Experts are people who can prove it.

  2. Matt Stigliano

    March 19, 2009 at 3:31 pm

    Matthew – Hey, I recognize you! Haha. I just spoke with a mortgage banker today and my head is swimming with knowledge. And you know what? He answered a question that’s been bugging me and no one seemed able to answer. That alone is worth everything to me. And he didn’t just give me an answer, he gave me the explanation too. And the place to find the answer. Now that’s what I call an expert. My wife was laughing at someone one day because they had quoted Wikipedia as a resource on a important college paper. They only had two other sources (for the whole paper). One out of three sources being Wikipedia? Ugh. There are actually things on Wikipedia about me that are false (I’m not a Pittsburgh Penguins fan, but I do own a vintage jersey). Do your research and you will be rewarded.

  3. Matthew Hardy

    March 19, 2009 at 8:28 pm

    But if one cooks well and appreciates good guitars, I’m certain one would care for the interests of the client at a more exceptional level.

    > Answered, explained, sourced… called an expert.

    Not just an expert; a friendly expert. 😉

    Wikipedia is evolving (and kinda fun) but certainly never a primary source.

  4. Matt Stigliano

    March 20, 2009 at 8:40 am

    Matthew – It used to have some really odd facts about me. I do appreciate good guitars, shame I don’t know what to do with one.

    The mortgage banker is a friendly expert and now he’s a trusted source. That’s how you conduct real business in my eyes.

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Disputing a property’s value in a short sale: turn a no into a go

During a short sale, there may be various obstacles, with misaligned property values ranking near the top, but it doesn’t have to be a dealbreaker!



magic eight ball

magic eight ball

It’s about getting your way

Were you on the debate team in high school? Were you really effective at convincing your parent or guardian to let you do things that you shouldn’t have been doing? How are your objection-handling skills? Can you flip a no into a go?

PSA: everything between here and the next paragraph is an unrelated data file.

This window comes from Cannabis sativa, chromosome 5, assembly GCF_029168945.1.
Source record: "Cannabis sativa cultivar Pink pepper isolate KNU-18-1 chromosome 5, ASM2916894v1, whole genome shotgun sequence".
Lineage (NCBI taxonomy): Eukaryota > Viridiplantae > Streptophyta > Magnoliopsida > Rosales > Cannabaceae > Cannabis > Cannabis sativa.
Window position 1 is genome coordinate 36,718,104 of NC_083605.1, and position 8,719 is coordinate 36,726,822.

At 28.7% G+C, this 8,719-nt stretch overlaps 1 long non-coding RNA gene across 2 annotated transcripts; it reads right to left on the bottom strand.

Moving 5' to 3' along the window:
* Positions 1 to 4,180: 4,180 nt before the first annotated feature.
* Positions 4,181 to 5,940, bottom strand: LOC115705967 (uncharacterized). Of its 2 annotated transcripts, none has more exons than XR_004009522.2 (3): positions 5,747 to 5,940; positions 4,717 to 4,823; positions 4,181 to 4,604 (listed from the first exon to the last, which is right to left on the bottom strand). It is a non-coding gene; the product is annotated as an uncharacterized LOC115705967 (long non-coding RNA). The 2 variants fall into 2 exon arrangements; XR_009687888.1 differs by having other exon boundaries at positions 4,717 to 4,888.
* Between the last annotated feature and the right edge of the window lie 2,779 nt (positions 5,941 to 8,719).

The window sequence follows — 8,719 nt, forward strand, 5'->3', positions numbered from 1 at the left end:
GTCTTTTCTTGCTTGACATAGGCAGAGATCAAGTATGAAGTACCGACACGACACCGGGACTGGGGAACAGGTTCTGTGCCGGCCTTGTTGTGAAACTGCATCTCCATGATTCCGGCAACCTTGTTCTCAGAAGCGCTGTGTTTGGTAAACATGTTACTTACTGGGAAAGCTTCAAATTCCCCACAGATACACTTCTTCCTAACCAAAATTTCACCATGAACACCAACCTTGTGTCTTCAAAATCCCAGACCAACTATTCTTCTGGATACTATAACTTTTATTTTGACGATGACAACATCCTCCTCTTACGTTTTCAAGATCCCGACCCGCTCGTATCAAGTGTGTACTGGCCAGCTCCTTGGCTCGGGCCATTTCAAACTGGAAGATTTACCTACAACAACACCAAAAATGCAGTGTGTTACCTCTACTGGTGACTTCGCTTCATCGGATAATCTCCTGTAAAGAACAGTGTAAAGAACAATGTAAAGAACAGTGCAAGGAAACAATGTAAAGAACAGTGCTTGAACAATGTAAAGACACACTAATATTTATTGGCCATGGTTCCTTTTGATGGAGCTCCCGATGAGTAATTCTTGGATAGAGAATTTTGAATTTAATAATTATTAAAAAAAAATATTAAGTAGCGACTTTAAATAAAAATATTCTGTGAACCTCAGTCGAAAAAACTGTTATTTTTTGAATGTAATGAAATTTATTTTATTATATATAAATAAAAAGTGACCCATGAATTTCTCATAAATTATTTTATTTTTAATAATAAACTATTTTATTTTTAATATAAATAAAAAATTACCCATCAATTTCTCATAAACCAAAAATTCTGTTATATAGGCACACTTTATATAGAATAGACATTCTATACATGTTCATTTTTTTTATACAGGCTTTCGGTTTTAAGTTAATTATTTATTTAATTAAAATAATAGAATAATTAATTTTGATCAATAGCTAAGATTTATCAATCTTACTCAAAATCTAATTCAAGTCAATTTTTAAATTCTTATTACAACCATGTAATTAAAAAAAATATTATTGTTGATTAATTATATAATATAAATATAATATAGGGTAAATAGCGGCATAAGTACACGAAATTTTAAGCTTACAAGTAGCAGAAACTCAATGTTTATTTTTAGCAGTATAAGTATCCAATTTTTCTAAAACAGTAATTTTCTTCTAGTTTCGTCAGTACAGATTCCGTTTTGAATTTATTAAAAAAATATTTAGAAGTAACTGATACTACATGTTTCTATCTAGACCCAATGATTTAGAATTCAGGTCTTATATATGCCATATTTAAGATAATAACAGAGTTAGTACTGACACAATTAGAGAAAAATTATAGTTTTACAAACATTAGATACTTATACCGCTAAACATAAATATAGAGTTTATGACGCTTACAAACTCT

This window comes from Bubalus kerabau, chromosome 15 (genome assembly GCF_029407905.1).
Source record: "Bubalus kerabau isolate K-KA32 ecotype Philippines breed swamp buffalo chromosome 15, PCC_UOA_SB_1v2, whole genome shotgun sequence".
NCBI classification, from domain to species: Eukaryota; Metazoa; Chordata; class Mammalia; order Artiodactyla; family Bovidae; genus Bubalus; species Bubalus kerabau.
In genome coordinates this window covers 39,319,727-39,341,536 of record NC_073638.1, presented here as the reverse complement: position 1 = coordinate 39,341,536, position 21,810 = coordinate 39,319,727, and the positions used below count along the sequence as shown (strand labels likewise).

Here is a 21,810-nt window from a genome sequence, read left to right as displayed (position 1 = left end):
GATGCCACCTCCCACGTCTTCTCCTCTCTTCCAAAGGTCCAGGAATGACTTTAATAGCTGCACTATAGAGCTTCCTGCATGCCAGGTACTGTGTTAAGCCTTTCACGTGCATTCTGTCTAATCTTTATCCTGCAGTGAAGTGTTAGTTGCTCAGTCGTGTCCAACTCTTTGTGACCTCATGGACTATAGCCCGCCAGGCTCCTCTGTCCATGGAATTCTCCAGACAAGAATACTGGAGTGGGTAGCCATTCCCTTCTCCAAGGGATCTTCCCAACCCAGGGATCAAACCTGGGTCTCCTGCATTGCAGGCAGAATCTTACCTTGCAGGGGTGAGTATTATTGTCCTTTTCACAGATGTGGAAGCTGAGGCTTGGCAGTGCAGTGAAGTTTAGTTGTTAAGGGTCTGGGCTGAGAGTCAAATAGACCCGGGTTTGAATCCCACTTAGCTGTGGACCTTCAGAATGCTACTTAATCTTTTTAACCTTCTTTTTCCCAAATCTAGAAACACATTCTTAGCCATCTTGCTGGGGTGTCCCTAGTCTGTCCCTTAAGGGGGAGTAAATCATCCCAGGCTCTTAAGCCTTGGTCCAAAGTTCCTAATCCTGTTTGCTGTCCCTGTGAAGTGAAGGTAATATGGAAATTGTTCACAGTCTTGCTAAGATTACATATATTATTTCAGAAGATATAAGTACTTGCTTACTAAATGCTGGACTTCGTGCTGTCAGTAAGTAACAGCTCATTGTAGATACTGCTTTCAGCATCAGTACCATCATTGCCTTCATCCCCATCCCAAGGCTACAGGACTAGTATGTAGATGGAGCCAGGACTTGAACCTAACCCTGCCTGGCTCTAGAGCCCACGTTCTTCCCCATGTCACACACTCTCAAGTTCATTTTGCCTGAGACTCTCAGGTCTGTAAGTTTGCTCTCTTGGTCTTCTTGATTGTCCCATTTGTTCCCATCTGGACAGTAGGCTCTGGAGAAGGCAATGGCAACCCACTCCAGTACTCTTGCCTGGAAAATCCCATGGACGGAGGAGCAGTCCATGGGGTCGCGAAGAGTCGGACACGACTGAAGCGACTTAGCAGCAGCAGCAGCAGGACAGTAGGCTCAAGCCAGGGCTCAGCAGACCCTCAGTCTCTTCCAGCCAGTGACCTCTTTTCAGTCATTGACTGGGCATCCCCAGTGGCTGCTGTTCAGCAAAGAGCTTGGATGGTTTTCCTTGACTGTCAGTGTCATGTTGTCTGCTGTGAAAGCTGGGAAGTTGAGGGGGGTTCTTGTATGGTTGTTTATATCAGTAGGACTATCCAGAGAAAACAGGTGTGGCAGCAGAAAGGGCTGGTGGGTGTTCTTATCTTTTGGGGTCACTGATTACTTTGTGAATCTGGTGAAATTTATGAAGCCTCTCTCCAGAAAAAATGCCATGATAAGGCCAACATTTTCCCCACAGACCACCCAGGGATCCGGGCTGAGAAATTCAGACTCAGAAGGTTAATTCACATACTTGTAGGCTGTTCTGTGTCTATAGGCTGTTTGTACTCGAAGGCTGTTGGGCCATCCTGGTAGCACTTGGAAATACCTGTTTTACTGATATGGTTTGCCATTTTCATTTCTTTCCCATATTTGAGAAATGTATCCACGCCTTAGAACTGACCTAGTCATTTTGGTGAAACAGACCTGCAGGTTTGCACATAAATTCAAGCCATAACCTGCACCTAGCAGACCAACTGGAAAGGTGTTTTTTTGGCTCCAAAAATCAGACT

When working on short sales, there is one aspect of the process that may require those excellent negotiation or debate skills: disputing the property value. In a short sale, the short sale lender sends an appraiser or broker to the property and this individual conducts a Broker Price Opinion or an appraisal, using special forms provided by the short sale lender.

After this individual completes the Broker Price Opinion or the appraisal, he or she will return it to the short sale lender. Shortly thereafter, the short sale lender will be ready to talk about the purchase price. Will the lender accept the offer on the table or is the lender looking for more? If the lender is seeking an offer for a lot more than the one on the table, mentally prepare for the fact that you will need to conduct a value dispute.

Value Dispute Process

While each of the different short sale lenders (including Fannie Mae) has their own policies and procedures for value dispute, all these procedures have some things in common. Follow the steps below in order to conduct an effective value dispute.

  1. Inquire about forms. Ask your short sale lender if there are specific forms that you need to complete in order to conduct a value dispute. Obtain those forms if necessary.
  2. Gather information. Your goal is to convince the lender to accept the buyer’s offer, so you need to demonstrate that your offer is in line with the value of the property. Collect data that proves this point, such as reports from the MLS, Trulia, Zillow, or your local title company.
  3. Take photos. If there are parts of the property that are substandard and possibly were not revealed to the lender by the individual conducting the BPO, take photos of those items. Perhaps the kitchen has no flooring, or there is a 40-year old roof. Take photos to demonstrate these defects.
  4. Obtain bids. For any defects on the property, obtain a minimum of two bids from licensed contractors. For example, obtain two bids from roofers or structural engineers if necessary
  5. Write a report. Think back to high school English class if necessary. Write a short essay that references your information, photos, and bids, and explains how these items support your buyer’s value. This is not something that you whip up in five minutes. Spend time preparing a compelling appeal.

It is entirely possible that some lenders will not be particularly open-minded when it comes to valuation dispute. However, more times than not, an effective value dispute leads to short sale approval.

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Short sale standoffs: how to avoid getting hit

The short sale process can feel a lot like a wild west standoff, but there are ways to come out victorious, so let’s talk about those methods:



short sales standoff

short sales standoff

What is a short sale standoff?

If you are a short sale listing agent, a short sale processor, or a short sale negotiator then you probably already know about the short sale standoff. That’s when you are processing a short sale with more than one lien holder and neither will agree to the terms offered by the other. Or… better yet, each one will not move any further in the short sale process until they see the short sale approval letter from the other lien holder.